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World Voices Festival #2: Margaret Atwood

It makes sense that an established prize-winning author might view social media, new platforms, and the complicated challenges of contemporary publishing with indifference if not disdain. Jonathan Franzen, for example, claims that social media leaves nothing to the imagination. So it was a pleasant surprise to hear Margaret Atwood talk about new technologies with wit, irreverence, curiosity and respect. The new technologies are, after all, human artifacts. We have created them and whether we put them to good use (the light side) or abuse them (the dark side) is entirely up to us

In conversation with Amy Grace Loyd, Executive Editor of Byliner, the two women seemed to be friends in casual conversation at a café. Loyd, in fact, is one of Atwood's editors—there were quips about commas—and Byliner is a relatively new online publication, another testament to Atwood's innovative approach to her own career. She has a strong business sense and clearly believes that writers should be able to earn a living.

Atwood admitted that she has 319,000 followers on Twitter, that she tweets about fifteen minutes a day, but is often tempted to return, especially if she is ensconced in a hotel room.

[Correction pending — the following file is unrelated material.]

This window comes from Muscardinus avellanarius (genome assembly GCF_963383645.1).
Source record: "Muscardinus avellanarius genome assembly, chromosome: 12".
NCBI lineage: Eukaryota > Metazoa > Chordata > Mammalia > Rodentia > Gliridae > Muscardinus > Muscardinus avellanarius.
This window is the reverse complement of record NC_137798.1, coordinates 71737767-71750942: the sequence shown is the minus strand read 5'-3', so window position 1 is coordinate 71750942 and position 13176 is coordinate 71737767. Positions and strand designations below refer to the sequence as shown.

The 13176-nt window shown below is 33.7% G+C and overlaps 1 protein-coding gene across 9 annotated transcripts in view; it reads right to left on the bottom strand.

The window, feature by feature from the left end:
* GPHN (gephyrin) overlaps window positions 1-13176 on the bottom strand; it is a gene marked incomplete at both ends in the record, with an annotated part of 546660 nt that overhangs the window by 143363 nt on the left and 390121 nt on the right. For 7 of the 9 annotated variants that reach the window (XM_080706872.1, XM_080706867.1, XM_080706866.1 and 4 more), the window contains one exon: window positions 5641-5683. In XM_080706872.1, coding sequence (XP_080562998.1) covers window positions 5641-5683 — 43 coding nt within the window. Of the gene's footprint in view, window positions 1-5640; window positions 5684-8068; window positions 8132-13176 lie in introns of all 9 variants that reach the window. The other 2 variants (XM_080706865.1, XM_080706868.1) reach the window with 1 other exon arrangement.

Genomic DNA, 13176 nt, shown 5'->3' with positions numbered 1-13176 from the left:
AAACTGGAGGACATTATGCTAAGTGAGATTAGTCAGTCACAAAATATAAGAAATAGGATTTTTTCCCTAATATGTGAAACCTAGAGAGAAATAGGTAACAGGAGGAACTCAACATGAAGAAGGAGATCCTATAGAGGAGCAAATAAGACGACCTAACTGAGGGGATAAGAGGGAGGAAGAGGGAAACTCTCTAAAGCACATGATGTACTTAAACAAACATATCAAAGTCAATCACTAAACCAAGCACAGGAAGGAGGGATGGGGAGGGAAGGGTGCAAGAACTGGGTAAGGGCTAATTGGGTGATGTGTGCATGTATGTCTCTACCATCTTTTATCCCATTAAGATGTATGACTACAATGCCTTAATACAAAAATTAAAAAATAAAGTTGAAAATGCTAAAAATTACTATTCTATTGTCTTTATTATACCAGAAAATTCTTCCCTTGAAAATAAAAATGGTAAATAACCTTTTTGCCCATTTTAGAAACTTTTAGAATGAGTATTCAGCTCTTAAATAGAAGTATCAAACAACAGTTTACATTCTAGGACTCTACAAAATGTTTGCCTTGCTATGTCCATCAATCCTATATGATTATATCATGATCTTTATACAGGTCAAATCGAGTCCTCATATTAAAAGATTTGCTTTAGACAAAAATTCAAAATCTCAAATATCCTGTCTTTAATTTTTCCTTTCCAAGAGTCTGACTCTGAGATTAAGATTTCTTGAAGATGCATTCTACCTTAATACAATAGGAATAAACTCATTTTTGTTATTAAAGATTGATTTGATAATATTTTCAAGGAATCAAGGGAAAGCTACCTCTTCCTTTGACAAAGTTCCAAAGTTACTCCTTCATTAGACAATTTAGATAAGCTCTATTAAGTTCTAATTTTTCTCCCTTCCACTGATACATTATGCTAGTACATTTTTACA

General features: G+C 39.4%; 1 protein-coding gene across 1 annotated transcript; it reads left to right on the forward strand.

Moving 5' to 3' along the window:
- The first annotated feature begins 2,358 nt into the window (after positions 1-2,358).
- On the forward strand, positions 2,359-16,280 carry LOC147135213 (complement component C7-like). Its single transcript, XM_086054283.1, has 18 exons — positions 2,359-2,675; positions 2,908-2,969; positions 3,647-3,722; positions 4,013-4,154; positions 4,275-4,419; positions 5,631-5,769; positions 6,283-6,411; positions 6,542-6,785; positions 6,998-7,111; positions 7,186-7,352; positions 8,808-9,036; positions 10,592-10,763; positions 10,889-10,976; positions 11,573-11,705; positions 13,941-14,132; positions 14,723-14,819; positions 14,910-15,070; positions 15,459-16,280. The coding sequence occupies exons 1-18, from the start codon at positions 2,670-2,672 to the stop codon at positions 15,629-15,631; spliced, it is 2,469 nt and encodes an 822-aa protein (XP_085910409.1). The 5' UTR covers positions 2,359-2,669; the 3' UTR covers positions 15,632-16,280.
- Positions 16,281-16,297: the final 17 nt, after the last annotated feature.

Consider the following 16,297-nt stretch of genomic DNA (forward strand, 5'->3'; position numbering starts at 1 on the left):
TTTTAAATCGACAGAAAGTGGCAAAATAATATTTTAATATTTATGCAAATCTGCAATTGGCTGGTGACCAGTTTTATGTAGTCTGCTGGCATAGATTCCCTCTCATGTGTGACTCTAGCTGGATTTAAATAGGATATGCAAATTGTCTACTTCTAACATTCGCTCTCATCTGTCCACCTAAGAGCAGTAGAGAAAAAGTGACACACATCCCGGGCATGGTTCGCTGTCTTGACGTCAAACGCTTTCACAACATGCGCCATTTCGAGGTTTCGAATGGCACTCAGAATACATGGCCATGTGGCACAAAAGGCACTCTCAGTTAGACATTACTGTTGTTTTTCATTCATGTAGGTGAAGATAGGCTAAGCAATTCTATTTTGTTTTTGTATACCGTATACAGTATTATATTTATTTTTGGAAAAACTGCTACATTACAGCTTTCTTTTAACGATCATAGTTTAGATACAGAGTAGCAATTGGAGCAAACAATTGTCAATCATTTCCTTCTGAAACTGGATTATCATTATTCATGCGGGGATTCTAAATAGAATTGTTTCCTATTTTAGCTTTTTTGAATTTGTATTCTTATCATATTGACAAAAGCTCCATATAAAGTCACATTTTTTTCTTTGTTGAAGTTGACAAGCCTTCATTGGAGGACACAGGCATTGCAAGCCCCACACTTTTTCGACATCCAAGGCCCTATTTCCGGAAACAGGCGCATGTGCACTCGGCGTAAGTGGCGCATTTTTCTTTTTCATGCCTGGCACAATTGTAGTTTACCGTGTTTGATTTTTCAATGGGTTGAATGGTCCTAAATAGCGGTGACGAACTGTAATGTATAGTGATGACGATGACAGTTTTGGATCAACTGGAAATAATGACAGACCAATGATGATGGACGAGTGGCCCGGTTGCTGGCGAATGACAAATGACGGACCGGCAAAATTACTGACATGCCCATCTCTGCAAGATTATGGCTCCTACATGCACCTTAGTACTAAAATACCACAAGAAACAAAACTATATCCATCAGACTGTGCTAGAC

Atwood has had a long, productive career. Her first short story was published in a Canadian literary magazine; she then moved into radio. The CBC (Canadian Broadcasting Corporation) had an anthology radio program. The books came later. And, yes, she still owns books, lots of them, and is loathe to give them away. They are piled all over her house. She has to remember where they are so as not to trip on them.

The most telling moment of the evening was during the Q& A at the end. A woman came up to the mike with print-outs of a news article about amazon removing small literary presses from their data base. She was incensed and her question was more like a screed. Atwood interrupted her with politeness and aplomb: "Do you know that in China the character for crisis is the same as the character for opportunity? Why don't these small publishers get together as a collective, design a website, and sell their books?"

Despite this sage advice, the woman continued and Atwood interrupted her again. "What are these publishers and their authors waiting for?"

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